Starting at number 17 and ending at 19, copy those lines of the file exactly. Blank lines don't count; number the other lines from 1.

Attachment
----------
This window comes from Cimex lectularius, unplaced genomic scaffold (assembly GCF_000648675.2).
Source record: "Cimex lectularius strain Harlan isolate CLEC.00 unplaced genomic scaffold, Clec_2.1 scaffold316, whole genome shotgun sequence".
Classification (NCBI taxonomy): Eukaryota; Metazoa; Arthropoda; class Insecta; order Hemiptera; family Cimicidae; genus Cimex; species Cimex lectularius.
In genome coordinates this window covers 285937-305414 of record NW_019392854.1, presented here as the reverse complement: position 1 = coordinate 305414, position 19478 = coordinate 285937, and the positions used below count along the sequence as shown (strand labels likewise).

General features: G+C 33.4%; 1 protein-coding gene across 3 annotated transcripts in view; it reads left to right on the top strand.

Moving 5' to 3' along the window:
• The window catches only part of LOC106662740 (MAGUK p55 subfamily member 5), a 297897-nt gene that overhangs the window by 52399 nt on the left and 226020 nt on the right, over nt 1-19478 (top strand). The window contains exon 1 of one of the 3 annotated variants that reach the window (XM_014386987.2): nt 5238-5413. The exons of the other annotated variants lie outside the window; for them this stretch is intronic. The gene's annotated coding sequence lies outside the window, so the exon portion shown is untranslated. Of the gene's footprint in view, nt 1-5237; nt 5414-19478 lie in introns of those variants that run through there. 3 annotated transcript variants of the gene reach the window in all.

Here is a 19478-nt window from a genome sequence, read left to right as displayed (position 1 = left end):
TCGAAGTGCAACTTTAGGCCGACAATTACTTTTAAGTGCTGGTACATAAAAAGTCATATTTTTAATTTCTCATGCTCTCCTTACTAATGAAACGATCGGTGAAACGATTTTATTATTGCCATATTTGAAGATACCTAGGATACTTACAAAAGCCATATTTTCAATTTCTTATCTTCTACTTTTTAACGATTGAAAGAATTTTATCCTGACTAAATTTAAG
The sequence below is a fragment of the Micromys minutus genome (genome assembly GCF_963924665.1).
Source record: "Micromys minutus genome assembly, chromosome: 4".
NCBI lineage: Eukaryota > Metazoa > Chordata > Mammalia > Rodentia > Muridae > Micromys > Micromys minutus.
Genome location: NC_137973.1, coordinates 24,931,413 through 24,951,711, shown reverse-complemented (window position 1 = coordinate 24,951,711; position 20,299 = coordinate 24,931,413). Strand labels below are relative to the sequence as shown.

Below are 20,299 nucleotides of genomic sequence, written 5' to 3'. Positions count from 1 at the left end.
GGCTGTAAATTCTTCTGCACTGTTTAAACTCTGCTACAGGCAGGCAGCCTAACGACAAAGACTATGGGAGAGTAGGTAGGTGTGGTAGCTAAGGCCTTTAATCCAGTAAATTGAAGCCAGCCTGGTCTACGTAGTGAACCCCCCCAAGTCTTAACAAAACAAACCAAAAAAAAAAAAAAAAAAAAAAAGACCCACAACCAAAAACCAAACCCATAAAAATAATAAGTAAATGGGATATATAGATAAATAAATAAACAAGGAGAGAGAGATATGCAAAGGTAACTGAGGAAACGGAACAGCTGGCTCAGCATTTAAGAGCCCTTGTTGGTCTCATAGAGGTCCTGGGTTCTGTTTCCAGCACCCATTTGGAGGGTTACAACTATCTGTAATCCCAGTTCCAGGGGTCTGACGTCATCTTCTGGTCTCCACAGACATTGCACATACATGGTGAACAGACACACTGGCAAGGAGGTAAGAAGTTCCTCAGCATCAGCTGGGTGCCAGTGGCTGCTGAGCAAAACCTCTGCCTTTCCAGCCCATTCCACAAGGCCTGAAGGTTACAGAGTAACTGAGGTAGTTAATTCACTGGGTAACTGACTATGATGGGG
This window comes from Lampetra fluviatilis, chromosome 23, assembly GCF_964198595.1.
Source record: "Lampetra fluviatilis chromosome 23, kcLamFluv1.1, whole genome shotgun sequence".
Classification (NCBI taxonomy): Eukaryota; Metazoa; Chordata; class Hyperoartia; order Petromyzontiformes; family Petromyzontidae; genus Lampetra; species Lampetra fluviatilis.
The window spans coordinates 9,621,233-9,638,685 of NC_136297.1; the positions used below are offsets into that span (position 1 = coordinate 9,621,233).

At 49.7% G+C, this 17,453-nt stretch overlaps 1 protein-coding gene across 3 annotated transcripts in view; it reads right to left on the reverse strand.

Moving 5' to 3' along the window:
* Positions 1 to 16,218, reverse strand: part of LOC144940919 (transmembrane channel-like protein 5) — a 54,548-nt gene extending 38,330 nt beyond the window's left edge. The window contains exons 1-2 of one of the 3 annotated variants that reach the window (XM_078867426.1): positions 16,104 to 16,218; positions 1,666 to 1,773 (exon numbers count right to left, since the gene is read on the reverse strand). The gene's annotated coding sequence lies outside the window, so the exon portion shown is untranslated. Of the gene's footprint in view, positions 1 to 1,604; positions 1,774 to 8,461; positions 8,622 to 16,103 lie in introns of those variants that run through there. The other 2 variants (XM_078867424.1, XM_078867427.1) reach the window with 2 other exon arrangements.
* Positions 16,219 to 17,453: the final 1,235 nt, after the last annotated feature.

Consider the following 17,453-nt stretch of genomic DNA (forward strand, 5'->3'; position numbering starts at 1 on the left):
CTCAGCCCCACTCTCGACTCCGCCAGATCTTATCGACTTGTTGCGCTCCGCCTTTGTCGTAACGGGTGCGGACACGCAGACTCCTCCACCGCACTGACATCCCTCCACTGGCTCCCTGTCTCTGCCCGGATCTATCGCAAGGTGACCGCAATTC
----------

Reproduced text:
Source record: "Lampetra fluviatilis chromosome 23, kcLamFluv1.1, whole genome shotgun sequence".
Classification (NCBI taxonomy): Eukaryota; Metazoa; Chordata; class Hyperoartia; order Petromyzontiformes; family Petromyzontidae; genus Lampetra; species Lampetra fluviatilis.
The window spans coordinates 9,621,233-9,638,685 of NC_136297.1; the positions used below are offsets into that span (position 1 = coordinate 9,621,233).